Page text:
An administrative bungle landed medical practitioner, and 2007 graduate Katie Snow, where she is today, and she could not be happier.

Although she intended to train rurally during her GP studies, Katie was accidentally assigned to Melbourne and was unable to change the arrangements. What eventuated was deferring starting her GP training for a year, and instead staying on at the Bendigo Hospital where she was immersed in obstetrics and gynaecology, and paediatrics, which she loved, and gaining a Certificate in Women’s Health and a Diploma in Child Health. She then built on these skills further by obtaining a Certificate in Sexual and Reproductive Health whilst in the role of GP Registrar, Sexual and Reproductive Health at Bendigo Community Health Services.

In August of 2020, Katie completed her General Practice training to become a fully qualified GP. Not long after she was stunned to learn that she had been named the Royal Australian College of General Practitioner’s Victorian GP in Training of the Year.

After leaving school, Katie became a resident of Queen’s College, to start Medicine at Melbourne University.

“The first year of Uni was much less work than I was expecting, but a busy college life more than filled any spare time that I had. I had a great time in my first year of Uni, but things got a bit harder in my second year, and it was a trend that continued until into my third year, due to problems with my relationship with sleep.”

After struggling for a couple of years, particularly while completing her research year, she learned that she had a sleep disorder called Delayed Sleep Phase Syndrome. Getting the diagnosis was a relief as it came with a management plan that she was able to put into place.

“When I finally saw a GP and a sleep physician, it was literally life-changing for me and although I still see that as the worst year in my life, I did manage to complete a 20,000 word thesis,“ Katie said.

Katie has now completed a Bachelor of Medicine, Bachelor of Surgery and Bachelor of Advanced Medical Science at Melbourne University and when asked to identify her most inspiring Girton teacher she deliberates.

“That is a tough question, but Johnny Mac is my top pick.

“He was the Head of my House (Millward) as well as my Year 8 Maths teacher, and he inspired me to continue to push myself and to value achievement that comes from effort rather than relying on innate ability,” Katie said.

After six years of Medical school, Katie graduated and moved back to Bendigo to start an internship. She worked at the Bendigo Hospital for two years, then took a year out to do locum work, effectively working as a contractor and hiring herself out to rural and regional hospitals that were short-staffed.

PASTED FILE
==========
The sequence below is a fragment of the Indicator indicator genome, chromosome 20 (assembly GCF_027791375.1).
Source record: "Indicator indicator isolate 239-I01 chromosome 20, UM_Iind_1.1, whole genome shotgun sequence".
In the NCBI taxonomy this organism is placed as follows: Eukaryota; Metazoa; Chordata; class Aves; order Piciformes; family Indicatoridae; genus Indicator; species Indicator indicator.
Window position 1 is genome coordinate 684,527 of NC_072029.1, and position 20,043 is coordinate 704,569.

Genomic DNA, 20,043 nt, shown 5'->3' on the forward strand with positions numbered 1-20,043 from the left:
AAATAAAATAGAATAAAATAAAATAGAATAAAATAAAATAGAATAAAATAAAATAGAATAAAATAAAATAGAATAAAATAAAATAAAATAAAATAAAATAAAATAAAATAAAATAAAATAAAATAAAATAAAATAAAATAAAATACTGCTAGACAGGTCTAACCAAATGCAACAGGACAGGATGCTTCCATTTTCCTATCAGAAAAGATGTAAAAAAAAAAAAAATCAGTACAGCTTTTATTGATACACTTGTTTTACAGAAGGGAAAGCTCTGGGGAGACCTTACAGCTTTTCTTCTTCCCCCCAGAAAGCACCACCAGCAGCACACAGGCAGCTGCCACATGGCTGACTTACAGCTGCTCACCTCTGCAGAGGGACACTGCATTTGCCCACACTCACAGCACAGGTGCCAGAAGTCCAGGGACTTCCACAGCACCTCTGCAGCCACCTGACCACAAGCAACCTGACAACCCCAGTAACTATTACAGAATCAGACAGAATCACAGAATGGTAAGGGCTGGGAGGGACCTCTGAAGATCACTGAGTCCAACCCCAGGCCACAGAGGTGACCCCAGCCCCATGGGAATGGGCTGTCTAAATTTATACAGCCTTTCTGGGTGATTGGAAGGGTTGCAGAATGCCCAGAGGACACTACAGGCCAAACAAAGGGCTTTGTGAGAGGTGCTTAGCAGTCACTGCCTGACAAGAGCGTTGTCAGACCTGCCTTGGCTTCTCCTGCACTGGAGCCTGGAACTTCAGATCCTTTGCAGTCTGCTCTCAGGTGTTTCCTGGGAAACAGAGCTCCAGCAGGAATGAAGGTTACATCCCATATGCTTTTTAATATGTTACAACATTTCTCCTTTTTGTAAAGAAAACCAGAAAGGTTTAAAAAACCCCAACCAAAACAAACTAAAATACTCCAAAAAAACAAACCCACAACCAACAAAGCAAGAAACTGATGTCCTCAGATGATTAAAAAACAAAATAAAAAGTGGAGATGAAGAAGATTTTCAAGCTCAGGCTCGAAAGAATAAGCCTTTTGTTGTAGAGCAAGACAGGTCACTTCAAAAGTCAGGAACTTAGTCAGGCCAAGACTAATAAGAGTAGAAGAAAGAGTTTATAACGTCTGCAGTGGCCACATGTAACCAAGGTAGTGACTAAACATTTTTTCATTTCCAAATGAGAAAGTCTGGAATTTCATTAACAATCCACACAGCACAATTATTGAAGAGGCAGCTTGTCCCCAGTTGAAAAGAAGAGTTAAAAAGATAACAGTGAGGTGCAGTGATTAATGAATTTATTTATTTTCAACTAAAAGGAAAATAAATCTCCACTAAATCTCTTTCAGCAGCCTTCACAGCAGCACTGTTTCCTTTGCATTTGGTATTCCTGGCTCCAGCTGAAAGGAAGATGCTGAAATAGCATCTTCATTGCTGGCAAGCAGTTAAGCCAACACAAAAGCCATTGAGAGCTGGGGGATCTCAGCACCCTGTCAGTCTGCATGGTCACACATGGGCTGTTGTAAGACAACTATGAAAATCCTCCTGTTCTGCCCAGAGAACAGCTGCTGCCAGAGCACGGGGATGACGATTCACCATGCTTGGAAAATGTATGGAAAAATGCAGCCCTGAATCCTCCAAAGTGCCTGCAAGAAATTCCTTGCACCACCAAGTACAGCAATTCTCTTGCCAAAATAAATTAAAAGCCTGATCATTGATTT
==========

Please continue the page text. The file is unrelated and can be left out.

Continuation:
“It was a wonderful experience for me, working for hospitals that needed additional doctors. I worked in Victoria, NSW, Tasmania and Queensland.

“It’s a different kind of challenge when you walk into a new hospital in a new state with a new IT system, get a ten-minute orientation, then the bosses leave, and you’re in charge of the ED for the night shift.

“It is terrifying, but you certainly learn a lot,” Katie said.

Katie said that one of the first things she spent early earnings on was flying to Brisbane as an intern to where her boyfriend, Josh, was living. She helped him to pack up his unit and they road-tripped back to Bendigo to move in together. Spending money on the flight to Brisbane turns out to have been an excellent decision, as Katie and Josh, who is a geologist, were married in Mandurang in 2018.

“After we got married, we spent six months travelling overseas doing fun things like hiking in Nepal, off-roading in Mongolia, and driving the ring road in Iceland with friends.

“We had one particularly memorable and perilous experience mountaineering the highest mountain in Slovenia, Mt Triglav.

“It was when we were given locator beacons and avalanche poles for finding bodies in the snow that I thought I was maybe in a bit over my head.

“We thought that snow was a possibility, not a given, and we found ourselves in thigh-deep snow within thirty minutes of commencing the hike. It was hugely challenging, but an incredible feeling to make it to the top, and I am so grateful we decided to undertake all of those adventures in 2019, not 2020,” Katie said.

Josh and Katie purchased a house in Flora Hill a few years ago, and are close to finishing renovations, as well as gradually taming the garden and growing the veggie patch. They are also expecting their first child in February 2021, which Katie sees as their greatest challenge yet, despite having helped many others into the world. Given her back story and the fortitude of this Old Girtonian, it would seem highly likely that being out of her comfort zone will be little deterrent to her future plans.